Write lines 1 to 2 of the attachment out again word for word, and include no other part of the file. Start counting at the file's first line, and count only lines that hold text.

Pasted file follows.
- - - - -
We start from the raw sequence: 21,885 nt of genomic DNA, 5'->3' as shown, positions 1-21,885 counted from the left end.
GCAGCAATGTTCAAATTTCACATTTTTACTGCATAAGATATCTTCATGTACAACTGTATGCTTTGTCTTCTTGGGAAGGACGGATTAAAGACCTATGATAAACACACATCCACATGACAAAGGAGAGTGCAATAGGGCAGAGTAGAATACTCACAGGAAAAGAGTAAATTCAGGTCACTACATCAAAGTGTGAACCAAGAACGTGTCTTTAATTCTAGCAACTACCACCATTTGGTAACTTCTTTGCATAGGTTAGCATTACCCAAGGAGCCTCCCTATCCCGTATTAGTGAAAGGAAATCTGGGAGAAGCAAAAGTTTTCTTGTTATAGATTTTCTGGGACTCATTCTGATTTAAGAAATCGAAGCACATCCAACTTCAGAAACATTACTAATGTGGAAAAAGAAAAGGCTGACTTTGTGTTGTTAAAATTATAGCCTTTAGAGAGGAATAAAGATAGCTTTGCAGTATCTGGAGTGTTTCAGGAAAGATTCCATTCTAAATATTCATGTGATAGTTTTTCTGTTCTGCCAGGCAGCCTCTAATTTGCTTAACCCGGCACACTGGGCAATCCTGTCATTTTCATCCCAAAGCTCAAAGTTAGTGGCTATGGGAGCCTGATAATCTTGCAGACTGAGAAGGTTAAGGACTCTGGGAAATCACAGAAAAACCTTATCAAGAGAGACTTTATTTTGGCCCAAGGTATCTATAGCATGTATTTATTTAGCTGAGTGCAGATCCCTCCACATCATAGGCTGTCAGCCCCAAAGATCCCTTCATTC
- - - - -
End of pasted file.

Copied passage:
We start from the raw sequence: 21,885 nt of genomic DNA, 5'->3' as shown, positions 1-21,885 counted from the left end.
GCAGCAATGTTCAAATTTCACATTTTTACTGCATAAGATATCTTCATGTACAACTGTATGCTTTGTCTTCTTGGGAAGGACGGATTAAAGACCTATGATAAACACACATCCACATGACAAAGGAGAGTGCAATAGGGCAGAGTAGAATACTCACAGGAAAAGAGTAAATTCAGGTCACTACATCAAAGTGTGAACCAAGAACGTGTCTTTAATTCTAGCAACTACCACCATTTGGTAACTTCTTTGCATAGGTTAGCATTACCCAAGGAGCCTCCCTATCCCGTATTAGTGAAAGGAAATCTGGGAGAAGCAAAAGTTTTCTTGTTATAGATTTTCTGGGACTCATTCTGATTTAAGAAATCGAAGCACATCCAACTTCAGAAACATTACTAATGTGGAAAAAGAAAAGGCTGACTTTGTGTTGTTAAAATTATAGCCTTTAGAGAGGAATAAAGATAGCTTTGCAGTATCTGGAGTGTTTCAGGAAAGATTCCATTCTAAATATTCATGTGATAGTTTTTCTGTTCTGCCAGGCAGCCTCTAATTTGCTTAACCCGGCACACTGGGCAATCCTGTCATTTTCATCCCAAAGCTCAAAGTTAGTGGCTATGGGAGCCTGATAATCTTGCAGACTGAGAAGGTTAAGGACTCTGGGAAATCACAGAAAAACCTTATCAAGAGAGACTTTATTTTGGCCCAAGGTATCTATAGCATGTATTTATTTAGCTGAGTGCAGATCCCTCCACATCATAGGCTGTCAGCCCCAAAGATCCCTTCATTC